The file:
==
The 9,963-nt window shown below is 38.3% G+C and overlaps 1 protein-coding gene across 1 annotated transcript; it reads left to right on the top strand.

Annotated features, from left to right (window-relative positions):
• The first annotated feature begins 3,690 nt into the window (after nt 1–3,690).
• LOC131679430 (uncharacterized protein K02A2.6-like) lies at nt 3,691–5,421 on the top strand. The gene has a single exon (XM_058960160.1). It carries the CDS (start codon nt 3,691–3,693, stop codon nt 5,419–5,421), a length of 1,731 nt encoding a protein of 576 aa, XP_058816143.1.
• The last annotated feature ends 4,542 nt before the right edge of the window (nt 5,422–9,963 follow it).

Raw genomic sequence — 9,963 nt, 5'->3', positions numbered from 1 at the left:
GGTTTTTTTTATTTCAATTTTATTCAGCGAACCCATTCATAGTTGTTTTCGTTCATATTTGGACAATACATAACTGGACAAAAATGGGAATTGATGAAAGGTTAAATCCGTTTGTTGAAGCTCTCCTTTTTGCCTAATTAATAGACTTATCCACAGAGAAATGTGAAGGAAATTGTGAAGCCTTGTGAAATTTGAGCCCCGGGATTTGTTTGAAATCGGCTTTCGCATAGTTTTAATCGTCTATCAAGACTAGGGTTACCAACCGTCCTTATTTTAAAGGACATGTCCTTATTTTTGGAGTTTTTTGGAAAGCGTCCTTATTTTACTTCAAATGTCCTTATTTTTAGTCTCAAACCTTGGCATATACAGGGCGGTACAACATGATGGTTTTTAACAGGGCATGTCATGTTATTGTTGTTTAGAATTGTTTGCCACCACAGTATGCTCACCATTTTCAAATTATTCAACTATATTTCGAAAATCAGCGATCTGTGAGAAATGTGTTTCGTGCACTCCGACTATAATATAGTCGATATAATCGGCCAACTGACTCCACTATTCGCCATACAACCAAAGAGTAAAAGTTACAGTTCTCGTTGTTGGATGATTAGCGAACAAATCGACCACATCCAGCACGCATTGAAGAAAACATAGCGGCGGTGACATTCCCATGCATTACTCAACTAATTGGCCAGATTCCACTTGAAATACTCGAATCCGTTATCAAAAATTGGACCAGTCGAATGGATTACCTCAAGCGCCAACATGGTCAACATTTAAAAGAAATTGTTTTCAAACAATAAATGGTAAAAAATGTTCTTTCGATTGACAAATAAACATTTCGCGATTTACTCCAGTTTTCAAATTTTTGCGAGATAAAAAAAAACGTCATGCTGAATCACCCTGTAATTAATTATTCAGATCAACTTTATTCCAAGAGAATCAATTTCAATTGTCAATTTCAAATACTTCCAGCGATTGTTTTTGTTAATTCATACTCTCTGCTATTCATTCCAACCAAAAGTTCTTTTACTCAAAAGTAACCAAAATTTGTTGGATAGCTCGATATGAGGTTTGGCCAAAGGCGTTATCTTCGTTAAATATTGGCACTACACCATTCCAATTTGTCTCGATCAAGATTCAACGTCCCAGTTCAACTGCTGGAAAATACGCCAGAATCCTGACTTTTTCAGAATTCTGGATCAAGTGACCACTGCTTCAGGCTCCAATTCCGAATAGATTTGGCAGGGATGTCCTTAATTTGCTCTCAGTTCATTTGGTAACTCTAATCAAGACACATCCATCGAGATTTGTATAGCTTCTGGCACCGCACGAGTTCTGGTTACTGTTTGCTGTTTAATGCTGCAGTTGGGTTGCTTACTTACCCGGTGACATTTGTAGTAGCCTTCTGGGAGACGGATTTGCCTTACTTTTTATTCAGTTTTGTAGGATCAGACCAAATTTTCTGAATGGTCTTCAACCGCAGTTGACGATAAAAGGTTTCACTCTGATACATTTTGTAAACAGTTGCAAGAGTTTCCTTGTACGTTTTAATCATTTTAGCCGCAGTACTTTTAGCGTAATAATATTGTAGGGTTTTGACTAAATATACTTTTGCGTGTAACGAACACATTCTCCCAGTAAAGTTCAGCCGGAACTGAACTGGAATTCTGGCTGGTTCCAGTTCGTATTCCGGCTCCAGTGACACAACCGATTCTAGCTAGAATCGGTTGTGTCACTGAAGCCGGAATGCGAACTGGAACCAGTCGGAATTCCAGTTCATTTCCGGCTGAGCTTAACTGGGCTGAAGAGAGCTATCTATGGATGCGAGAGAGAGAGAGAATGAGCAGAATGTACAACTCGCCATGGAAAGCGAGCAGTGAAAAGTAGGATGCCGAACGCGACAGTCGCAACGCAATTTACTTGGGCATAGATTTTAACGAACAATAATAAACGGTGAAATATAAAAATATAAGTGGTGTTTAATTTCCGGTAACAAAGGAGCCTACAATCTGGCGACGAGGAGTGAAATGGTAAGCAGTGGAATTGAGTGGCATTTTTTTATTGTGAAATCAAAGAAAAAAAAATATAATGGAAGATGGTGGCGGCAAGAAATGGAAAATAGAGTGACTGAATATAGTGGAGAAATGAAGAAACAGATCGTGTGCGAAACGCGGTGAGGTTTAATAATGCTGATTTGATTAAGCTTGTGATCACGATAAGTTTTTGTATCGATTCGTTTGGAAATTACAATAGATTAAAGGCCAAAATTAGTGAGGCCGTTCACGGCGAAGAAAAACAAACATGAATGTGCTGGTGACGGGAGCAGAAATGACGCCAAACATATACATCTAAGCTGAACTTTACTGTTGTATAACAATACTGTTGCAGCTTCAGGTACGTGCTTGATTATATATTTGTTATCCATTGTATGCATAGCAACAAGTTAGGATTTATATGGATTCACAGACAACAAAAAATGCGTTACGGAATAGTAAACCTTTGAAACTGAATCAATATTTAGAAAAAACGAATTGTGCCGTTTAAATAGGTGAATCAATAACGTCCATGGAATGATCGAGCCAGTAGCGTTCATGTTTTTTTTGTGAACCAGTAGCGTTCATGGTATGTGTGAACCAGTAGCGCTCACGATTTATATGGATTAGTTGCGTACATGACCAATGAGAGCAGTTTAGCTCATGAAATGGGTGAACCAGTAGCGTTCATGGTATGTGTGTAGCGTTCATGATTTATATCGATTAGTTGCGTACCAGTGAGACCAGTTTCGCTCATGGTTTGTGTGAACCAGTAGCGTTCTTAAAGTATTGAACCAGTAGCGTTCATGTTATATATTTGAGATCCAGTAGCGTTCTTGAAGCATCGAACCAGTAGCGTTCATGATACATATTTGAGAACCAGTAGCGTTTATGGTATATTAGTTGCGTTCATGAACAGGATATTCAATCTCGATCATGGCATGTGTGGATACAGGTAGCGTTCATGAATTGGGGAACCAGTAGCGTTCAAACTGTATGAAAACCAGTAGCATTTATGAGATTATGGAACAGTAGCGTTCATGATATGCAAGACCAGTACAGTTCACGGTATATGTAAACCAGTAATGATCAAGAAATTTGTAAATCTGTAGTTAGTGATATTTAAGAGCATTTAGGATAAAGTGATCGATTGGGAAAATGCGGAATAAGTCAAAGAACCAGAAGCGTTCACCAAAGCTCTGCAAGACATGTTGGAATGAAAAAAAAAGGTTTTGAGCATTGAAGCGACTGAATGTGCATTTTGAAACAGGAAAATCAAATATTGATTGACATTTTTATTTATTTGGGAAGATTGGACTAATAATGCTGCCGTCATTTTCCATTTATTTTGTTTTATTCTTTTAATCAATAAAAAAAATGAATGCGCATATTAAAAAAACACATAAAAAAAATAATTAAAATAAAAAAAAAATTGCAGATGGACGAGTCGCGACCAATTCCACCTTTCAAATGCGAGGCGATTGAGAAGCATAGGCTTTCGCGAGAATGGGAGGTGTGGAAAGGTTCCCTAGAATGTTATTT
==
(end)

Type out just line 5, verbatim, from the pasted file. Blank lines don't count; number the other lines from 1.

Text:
• The last annotated feature ends 4,542 nt before the right edge of the window (nt 5,422–9,963 follow it).